In 2021, when the U.S. was on a similar path of potentially defaulting on Treasury debt by failing to raise the debt ceiling, Moody’s Analytics estimatedthat a prolonged impasse and failure to raise the debt ceiling would cost the U.S. economy up to 6 million jobs, reduce household wealth by $15 trillion, significantly increase interest rates, and cause a steep decline in the stock market. In the current environment of an economic slowdown and potential recession, the debt default would likely lead to a major recession.

Failure to raise the debt limit would have significant, negative effects on the financial markets. Higher required interest rates on future Treasury debt resulting from the increased risk would ripple through the economy and financial markets, increasing borrowing costs for businesses and consumers which would exacerbate any economic slowdown. Declining consumer spending, increasing unemployment, lower corporate profits and higher borrowing costs would make a bad combination for the stock market, which would come on the heels of a difficult 2021 when the S&P 500 declined over 19%.

The United States is viewed as the global economic leader and the U.S. dollar is the global economy’s reserve currency. The fact that the U.S. government has paid its debts in a timely and predictable manner has been integral to the global economic and financial system. Treasury securities have been the benchmark for safety in the bond markets, due to the financial guarantee by the U.S. government that the investor will receive payment. Failure to continue this promise will increase U.S. interest rates and costs to taxpayers for decades to come. If the United States wishes to remain a global economic leader, stiffing foreign and domestic investors, hurting retirees (including private employees, federal, state, and local government employees, and military), negatively impacting international financial markets, and causing a global economic recession isn’t the way to do it. The U.S. would likely find it difficult to recover from the fall in reputation that would result in the international markets from any Treasury debt default.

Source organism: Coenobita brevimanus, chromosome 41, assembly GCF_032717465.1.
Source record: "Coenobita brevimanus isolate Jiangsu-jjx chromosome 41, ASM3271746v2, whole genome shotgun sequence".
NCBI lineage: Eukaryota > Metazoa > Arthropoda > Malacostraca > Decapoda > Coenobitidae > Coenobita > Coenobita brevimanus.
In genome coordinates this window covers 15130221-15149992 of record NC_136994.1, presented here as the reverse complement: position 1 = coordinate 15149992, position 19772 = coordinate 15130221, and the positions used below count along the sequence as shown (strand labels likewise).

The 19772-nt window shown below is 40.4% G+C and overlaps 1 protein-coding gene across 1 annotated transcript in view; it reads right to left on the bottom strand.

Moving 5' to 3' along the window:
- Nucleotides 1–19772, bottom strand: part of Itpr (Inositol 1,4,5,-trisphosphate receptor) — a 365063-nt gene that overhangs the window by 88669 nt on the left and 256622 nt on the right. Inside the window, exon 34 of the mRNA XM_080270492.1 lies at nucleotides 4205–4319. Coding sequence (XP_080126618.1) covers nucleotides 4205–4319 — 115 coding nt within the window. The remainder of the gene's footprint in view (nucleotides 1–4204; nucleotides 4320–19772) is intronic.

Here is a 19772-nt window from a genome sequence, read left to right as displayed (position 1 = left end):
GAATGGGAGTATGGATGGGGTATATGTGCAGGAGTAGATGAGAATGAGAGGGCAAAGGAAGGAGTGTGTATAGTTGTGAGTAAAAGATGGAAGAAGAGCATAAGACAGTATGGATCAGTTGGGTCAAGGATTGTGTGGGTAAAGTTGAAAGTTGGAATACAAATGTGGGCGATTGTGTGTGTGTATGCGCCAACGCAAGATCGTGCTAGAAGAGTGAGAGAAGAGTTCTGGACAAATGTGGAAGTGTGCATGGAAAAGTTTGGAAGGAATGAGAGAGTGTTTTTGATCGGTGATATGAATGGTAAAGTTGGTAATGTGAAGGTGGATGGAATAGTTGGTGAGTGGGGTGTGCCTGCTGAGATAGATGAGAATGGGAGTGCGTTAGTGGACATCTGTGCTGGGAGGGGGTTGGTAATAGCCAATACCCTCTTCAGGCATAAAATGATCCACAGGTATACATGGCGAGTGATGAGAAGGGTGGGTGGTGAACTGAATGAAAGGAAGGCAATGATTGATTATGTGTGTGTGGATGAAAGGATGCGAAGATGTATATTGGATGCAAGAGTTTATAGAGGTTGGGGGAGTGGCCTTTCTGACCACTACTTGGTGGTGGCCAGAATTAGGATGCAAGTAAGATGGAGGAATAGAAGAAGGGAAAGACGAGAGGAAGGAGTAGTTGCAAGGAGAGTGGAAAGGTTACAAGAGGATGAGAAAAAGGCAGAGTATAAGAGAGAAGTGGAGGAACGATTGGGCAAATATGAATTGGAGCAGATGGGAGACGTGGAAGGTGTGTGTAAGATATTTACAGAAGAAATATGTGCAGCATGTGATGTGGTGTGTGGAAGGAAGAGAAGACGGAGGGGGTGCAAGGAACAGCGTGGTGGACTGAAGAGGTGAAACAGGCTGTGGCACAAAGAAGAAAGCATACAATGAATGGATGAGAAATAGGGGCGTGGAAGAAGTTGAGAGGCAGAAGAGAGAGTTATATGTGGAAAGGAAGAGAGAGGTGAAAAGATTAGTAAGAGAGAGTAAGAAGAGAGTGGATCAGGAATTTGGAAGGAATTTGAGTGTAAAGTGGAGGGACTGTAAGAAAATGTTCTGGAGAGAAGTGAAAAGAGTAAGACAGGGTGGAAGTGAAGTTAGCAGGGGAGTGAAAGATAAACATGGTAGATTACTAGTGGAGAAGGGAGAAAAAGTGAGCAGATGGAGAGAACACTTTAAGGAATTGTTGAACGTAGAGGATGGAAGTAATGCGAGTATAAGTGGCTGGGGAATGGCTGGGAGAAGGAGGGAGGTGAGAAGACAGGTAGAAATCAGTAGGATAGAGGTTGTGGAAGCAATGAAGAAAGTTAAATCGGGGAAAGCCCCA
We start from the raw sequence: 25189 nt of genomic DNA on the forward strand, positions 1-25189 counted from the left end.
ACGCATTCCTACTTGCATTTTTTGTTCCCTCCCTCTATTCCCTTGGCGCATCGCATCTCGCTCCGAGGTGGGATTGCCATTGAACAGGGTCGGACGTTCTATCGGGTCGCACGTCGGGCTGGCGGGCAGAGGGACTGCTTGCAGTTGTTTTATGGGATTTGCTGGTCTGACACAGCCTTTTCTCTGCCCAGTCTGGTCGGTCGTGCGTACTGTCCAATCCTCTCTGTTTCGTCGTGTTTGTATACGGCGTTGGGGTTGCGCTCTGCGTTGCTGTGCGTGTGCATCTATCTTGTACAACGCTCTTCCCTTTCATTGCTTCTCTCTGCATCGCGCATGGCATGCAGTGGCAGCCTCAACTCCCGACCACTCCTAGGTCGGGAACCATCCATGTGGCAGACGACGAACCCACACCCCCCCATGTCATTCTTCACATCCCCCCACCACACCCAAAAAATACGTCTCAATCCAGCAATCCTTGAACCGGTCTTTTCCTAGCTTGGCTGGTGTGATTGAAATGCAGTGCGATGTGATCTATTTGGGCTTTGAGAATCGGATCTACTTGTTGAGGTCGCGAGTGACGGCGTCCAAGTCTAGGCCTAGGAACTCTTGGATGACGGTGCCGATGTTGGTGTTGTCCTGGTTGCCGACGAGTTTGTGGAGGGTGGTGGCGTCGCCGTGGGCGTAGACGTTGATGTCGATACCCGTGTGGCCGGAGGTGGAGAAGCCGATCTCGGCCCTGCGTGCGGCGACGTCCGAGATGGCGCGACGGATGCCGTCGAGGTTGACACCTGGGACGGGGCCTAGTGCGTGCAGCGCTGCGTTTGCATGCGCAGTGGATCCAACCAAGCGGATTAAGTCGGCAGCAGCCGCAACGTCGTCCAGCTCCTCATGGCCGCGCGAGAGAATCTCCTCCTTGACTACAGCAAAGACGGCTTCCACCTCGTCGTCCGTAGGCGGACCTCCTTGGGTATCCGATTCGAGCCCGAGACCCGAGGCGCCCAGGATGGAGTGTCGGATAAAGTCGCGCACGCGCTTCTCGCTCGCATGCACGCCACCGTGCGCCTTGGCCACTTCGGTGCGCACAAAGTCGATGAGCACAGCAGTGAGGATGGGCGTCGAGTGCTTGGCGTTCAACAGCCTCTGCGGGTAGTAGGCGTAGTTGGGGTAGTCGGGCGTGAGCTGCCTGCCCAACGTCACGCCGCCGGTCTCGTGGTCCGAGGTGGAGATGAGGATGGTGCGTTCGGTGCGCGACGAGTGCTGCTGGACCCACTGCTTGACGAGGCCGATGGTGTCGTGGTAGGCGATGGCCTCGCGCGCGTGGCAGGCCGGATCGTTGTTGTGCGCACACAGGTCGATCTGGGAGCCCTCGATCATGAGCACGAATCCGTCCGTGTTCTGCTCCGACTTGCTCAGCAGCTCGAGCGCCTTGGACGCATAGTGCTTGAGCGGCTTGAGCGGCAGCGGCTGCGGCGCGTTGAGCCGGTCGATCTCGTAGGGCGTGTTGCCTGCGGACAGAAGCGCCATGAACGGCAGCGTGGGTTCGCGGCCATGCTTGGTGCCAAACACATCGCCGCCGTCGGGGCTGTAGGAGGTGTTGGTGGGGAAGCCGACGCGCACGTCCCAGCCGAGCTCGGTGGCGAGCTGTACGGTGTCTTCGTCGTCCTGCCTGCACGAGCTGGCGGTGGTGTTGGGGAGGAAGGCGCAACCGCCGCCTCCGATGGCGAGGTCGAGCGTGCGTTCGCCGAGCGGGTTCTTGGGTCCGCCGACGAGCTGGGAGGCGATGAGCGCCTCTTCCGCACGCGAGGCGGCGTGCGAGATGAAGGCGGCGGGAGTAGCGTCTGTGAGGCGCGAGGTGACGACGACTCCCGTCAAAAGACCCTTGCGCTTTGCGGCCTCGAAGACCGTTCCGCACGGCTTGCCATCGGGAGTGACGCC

In summary, there is much to be lost by many parties if the U.S. defaults on Treasury securities and the debt limit is not raised. Investors, retirees, U.S. taxpayers, businesses, consumers, financial markets, and the reputation of the U.S. as a global economic leader, would all take a hit. According to the United States Office of Government Ethics: “United States Treasury securities, often simply called Treasuries, are debt obligations issued by the United States Government and secured by the full faith and credit (the power to tax and borrow) of the United States.” If the U.S. defaults on Treasury securities, so much for believing the full faith and credit clause. Ultimately, the proper way to deal with debt is not through defaulting on promised debt payments, but through timely and appropriate revenue and spending policies.

For further information:

  1. From the U.S. Treasury:
  2. From the Congressional Budget Office
  3. Data on Treasury Debt from the U.S. Treasury: Treasury Bulletin
  4. Major Holders of U.S. Treasury Securities from the U.S. Treasury:
  5. From Social Security
  6. From Moody’s Analytics: Playing a Dangerous Game with the Debt Limit
  7. From the U.S. Office of Government Ethics: Treasury Securities
  8. From the Committee for a Responsible Federal Budget: Everything You Should Know About the Debt Ceiling
Kevin Bahr

Kevin Bahr is a professor of finance and chief analyst of the Center for Business and Economic Insight in the Sentry School of Business and Economics at the University of Wisconsin-Stevens Point.